Topic: People

Child Maltreatment and Trauma: Treating the Whole Family

Over the past three months, we’ve been exploring the topic of childhood trauma and its impact on mental health. Child maltreatment is the most common cause of trauma for youth and commonly the adult perpetrators, who were also subject to maltreatment in their youth. The perpetrator’s experience is then transmitted to their family. Trauma may also be the result of other events. Trauma is the reaction to frightening, often life-threatening, and violent experiences and while our focus is on child maltreatment, a traumatizing event may be experienced by any or all members of a family and then may lead to maltreatment, disruption of relationships and impede family functioning. Regardless of the trauma type, every trauma is a family trauma.

The National Child Traumatic Stress Network notes that all families experience trauma differently, and some factors such as a child’s age or the family’s culture or ethnicity may influence how the family copes and recovers from a traumatic event. Trauma changes families as they work to survive and adapt to their circumstances and environment. While this adjustment may be less difficult for some, for others the stress and burden cause them to feel isolated, overwhelmed, and less able to maintain vital family functions.

At Kempe, we believe that every family who has faced trauma deserves access to treatment so that they may heal and recover together. That’s why the Kempe Center’s IMHOFF Clinic takes a whole family approach and provides services for children, as well as their parents, caregivers and siblings who may also be dealing with symptoms related to stress, trauma and adversity.

We recently connected with Dr. Steven Berkowitz, a visiting professor at the University of Colorado Anschutz Medical Campus who is working in collaboration with Kempe to grow the IMHOFF Clinic’s whole family care approach.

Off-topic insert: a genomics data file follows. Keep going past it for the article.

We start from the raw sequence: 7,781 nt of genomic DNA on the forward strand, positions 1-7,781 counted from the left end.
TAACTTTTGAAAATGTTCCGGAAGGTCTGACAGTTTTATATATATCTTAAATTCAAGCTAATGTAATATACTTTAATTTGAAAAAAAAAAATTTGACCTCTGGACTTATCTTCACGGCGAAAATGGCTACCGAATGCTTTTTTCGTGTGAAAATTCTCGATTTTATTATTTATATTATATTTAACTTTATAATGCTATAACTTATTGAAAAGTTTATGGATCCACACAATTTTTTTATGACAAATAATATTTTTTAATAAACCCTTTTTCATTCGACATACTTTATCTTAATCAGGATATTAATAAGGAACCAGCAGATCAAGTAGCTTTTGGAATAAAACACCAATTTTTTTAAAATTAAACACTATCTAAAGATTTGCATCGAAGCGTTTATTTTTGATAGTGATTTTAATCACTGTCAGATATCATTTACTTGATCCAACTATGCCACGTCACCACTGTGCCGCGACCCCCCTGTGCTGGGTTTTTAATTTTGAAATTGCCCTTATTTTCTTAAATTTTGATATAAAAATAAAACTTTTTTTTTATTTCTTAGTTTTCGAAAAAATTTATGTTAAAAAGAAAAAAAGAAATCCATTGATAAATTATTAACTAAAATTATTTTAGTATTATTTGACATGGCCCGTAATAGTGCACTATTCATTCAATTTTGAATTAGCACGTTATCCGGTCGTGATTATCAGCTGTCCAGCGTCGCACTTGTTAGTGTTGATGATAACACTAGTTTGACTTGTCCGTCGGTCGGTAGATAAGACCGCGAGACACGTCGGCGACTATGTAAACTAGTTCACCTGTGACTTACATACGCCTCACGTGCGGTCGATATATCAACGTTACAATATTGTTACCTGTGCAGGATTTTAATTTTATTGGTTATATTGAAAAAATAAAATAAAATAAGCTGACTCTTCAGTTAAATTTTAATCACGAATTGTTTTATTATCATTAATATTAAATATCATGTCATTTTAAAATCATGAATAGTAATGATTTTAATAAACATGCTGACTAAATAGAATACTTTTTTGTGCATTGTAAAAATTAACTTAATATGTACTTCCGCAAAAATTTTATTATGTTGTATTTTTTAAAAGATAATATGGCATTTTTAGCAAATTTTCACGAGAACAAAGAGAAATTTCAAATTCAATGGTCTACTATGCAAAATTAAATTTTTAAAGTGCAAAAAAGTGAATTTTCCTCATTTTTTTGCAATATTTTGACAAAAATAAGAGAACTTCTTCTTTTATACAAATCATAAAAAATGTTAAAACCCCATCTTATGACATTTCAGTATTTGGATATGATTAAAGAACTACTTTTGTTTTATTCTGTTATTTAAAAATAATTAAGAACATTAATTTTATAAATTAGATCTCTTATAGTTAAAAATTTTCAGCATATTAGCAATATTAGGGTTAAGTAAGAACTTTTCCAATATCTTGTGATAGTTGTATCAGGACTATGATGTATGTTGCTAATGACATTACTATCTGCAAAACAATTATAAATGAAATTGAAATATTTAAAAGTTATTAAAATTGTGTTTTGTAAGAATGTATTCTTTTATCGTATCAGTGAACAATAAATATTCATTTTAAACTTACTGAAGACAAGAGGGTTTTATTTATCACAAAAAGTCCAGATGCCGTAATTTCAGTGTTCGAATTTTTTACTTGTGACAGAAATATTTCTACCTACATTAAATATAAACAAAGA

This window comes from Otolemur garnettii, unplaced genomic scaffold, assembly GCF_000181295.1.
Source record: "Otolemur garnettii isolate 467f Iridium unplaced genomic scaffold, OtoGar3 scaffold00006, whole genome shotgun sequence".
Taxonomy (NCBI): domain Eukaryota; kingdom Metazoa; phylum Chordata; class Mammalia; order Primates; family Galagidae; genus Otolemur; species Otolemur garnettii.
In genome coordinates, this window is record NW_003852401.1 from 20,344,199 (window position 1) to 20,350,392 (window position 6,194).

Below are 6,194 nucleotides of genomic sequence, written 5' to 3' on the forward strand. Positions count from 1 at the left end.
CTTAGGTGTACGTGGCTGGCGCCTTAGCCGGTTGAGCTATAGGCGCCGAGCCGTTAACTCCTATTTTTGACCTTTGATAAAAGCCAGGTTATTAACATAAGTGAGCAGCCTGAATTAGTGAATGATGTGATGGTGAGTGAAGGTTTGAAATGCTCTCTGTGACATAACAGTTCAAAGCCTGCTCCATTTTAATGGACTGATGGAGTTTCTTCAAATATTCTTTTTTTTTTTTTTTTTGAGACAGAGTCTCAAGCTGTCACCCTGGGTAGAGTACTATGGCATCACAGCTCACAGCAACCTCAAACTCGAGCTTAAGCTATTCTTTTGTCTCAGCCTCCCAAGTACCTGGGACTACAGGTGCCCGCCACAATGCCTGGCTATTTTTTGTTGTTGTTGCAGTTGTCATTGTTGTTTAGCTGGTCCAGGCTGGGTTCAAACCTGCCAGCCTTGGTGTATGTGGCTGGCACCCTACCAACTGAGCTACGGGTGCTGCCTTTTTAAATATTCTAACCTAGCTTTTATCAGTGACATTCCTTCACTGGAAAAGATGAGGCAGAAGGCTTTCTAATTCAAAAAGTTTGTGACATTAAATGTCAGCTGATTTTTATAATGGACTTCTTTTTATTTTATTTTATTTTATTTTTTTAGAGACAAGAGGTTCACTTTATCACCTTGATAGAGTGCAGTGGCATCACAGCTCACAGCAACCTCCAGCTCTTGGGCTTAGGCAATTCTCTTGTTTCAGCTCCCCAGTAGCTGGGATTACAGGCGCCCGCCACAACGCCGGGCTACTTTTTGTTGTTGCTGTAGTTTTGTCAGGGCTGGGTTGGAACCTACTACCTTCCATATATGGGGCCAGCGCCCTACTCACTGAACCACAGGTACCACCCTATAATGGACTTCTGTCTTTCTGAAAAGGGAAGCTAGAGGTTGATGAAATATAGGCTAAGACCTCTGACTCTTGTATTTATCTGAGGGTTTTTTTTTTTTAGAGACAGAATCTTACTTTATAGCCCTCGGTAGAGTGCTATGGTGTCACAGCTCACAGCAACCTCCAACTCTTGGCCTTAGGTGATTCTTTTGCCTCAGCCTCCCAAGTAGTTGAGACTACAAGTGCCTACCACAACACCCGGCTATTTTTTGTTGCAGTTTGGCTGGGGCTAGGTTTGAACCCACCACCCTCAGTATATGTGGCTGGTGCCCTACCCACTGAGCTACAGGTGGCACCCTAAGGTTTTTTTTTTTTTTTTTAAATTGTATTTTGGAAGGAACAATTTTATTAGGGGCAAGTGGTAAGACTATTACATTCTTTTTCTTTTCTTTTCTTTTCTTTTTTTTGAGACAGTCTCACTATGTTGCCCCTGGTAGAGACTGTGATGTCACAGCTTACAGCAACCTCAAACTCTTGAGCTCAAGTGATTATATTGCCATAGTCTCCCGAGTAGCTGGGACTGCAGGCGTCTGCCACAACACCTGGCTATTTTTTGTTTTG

Why is a family-focused approach a more effective way to address trauma?

Very often, children who experience trauma have parents or caregivers who were also traumatized in their youth and never received treatment to address the emotional, cognitive and behavioral consequences. Because trauma can be transmitted across generations, we see these children experience the same things that happened to their parents and caregivers. As a treatment provider, it is important to assess everyone in the family to identify any significant issues or psychological symptoms that may be related to an intergenerational history of trauma. In order for the child to successfully recover from their own traumatic experiences, we must take a whole family perspective and treat everyone in the family unit.

What is unique about your work at the IMHOFF Clinic?

We are building the IMHOFF Clinic into a family-focused clinic that provides services for children, youth and adults dealing with symptoms related to stress, trauma and adversity. Our multidisciplinary treatment team works together with children and their families in a much more integrated way. In the past, if we saw a parent or caregiver struggling alongside their child, we would have to refer them to another treatment provider in a completely different location. Here, the treatment is in one place and we offer a range of individualized therapies and pharmacology to any family members who need it.